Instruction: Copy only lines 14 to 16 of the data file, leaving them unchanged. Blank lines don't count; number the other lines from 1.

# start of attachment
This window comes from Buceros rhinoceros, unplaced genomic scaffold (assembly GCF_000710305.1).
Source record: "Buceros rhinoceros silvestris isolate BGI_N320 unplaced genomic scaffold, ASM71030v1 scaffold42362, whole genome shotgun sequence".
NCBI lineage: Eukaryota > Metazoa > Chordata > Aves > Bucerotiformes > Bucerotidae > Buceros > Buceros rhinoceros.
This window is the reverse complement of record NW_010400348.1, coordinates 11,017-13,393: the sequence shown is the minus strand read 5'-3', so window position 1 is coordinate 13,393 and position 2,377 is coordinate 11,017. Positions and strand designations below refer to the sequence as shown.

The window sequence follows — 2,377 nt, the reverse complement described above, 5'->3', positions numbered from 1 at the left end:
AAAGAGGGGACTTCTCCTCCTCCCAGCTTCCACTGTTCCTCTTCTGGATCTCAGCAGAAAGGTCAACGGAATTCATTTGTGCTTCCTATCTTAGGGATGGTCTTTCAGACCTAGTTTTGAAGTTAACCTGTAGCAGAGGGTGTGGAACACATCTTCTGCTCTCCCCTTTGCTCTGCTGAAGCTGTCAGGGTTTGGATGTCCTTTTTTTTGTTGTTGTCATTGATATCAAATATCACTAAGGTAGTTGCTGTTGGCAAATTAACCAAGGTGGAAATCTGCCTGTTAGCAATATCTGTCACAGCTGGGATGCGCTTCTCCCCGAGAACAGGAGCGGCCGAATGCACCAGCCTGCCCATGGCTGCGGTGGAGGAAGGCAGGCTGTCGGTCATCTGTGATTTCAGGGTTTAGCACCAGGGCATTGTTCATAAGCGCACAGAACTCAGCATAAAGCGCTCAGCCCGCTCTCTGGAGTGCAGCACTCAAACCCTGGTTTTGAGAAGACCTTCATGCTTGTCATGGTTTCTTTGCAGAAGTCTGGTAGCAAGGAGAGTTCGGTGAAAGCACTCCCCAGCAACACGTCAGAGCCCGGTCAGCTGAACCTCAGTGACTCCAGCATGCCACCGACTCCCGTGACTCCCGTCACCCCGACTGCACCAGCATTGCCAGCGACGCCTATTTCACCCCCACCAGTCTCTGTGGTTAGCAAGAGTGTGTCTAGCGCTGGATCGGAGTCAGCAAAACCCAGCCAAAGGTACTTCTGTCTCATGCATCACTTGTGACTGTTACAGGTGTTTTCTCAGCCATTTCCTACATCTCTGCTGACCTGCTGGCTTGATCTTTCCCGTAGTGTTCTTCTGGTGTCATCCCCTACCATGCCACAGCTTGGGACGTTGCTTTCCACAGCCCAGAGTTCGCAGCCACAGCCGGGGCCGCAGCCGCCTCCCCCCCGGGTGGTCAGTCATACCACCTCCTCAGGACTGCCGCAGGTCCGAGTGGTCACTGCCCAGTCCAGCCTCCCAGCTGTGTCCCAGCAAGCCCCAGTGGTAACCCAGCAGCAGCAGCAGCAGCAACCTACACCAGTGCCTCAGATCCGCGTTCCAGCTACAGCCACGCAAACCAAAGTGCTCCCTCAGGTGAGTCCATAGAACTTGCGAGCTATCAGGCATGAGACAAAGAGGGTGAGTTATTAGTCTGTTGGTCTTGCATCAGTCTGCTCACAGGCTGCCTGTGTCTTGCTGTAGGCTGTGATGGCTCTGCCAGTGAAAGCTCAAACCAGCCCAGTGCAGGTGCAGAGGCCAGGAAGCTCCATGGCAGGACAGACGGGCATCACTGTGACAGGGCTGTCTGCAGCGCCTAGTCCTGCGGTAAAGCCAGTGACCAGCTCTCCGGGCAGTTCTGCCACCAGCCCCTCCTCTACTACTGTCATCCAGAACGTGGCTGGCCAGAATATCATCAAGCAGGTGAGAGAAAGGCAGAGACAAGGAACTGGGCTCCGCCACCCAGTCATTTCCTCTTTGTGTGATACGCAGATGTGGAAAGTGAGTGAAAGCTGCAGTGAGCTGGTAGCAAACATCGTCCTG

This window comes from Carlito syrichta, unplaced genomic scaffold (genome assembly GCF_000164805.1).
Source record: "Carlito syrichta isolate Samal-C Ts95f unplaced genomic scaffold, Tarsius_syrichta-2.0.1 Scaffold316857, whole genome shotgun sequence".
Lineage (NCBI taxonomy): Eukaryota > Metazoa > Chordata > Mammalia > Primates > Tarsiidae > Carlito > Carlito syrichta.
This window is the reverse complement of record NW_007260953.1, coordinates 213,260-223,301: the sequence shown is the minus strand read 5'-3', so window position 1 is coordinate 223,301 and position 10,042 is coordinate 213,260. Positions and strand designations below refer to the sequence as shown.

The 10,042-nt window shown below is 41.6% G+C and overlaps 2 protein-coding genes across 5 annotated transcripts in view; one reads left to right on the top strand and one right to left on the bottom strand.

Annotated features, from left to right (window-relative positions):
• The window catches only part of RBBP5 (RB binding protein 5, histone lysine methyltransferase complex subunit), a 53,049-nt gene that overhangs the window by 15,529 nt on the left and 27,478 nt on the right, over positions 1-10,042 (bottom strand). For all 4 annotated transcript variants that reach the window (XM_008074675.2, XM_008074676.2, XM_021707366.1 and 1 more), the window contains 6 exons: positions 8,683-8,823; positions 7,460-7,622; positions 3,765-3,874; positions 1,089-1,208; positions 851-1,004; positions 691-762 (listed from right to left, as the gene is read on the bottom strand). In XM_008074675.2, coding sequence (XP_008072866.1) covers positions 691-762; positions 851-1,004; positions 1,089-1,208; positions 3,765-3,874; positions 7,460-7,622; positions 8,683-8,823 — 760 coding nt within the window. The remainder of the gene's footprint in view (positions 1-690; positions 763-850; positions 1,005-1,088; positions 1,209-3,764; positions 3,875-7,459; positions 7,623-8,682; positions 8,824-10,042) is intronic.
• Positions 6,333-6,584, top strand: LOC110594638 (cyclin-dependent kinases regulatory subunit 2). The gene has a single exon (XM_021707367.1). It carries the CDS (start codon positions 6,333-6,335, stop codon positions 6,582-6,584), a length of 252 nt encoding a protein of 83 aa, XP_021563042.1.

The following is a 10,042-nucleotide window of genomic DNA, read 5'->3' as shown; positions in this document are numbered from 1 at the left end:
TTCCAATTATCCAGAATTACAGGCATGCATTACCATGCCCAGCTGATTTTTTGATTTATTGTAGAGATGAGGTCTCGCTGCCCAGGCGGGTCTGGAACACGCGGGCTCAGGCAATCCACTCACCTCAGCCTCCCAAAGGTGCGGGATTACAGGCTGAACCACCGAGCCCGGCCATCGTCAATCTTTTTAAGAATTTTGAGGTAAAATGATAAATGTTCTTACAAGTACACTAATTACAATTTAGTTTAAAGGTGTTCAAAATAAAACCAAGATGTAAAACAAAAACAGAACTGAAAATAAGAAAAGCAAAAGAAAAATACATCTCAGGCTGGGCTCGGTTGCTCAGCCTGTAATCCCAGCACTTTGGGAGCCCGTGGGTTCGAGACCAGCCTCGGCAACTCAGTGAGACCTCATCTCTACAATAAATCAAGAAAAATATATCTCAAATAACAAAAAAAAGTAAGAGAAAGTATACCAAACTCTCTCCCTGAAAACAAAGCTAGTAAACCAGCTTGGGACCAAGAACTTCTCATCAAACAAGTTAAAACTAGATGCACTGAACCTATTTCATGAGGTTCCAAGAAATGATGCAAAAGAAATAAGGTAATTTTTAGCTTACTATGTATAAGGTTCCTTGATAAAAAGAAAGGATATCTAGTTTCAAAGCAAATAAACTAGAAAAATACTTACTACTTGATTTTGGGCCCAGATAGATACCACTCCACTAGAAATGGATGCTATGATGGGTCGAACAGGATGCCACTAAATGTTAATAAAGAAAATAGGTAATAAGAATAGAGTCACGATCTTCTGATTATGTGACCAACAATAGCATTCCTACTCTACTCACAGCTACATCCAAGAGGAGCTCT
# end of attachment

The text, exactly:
• Positions 6,333-6,584, top strand: LOC110594638 (cyclin-dependent kinases regulatory subunit 2). The gene has a single exon (XM_021707367.1). It carries the CDS (start codon positions 6,333-6,335, stop codon positions 6,582-6,584), a length of 252 nt encoding a protein of 83 aa, XP_021563042.1.

The following is a 10,042-nucleotide window of genomic DNA, read 5'->3' as shown; positions in this document are numbered from 1 at the left end:
TTCCAATTATCCAGAATTACAGGCATGCATTACCATGCCCAGCTGATTTTTTGATTTATTGTAGAGATGAGGTCTCGCTGCCCAGGCGGGTCTGGAACACGCGGGCTCAGGCAATCCACTCACCTCAGCCTCCCAAAGGTGCGGGATTACAGGCTGAACCACCGAGCCCGGCCATCGTCAATCTTTTTAAGAATTTTGAGGTAAAATGATAAATGTTCTTACAAGTACACTAATTACAATTTAGTTTAAAGGTGTTCAAAATAAAACCAAGATGTAAAACAAAAACAGAACTGAAAATAAGAAAAGCAAAAGAAAAATACATCTCAGGCTGGGCTCGGTTGCTCAGCCTGTAATCCCAGCACTTTGGGAGCCCGTGGGTTCGAGACCAGCCTCGGCAACTCAGTGAGACCTCATCTCTACAATAAATCAAGAAAAATATATCTCAAATAACAAAAAAAAGTAAGAGAAAGTATACCAAACTCTCTCCCTGAAAACAAAGCTAGTAAACCAGCTTGGGACCAAGAACTTCTCATCAAACAAGTTAAAACTAGATGCACTGAACCTATTTCATGAGGTTCCAAGAAATGATGCAAAAGAAATAAGGTAATTTTTAGCTTACTATGTATAAGGTTCCTTGATAAAAAGAAAGGATATCTAGTTTCAAAGCAAATAAACTAGAAAAATACTTACTACTTGATTTTGGGCCCAGATAGATACCACTCCACTAGAAATGGATGCTATGATGGGTCGAACAGGATGCCACTAAATGTTAATAAAGAAAATAGGTAATAAGAATAGAGTCACGATCTTCTGATTATGTGACCAACAATAGCATTCCTACTCTACTCACAGCTACATCCAAGAGGAGCTCT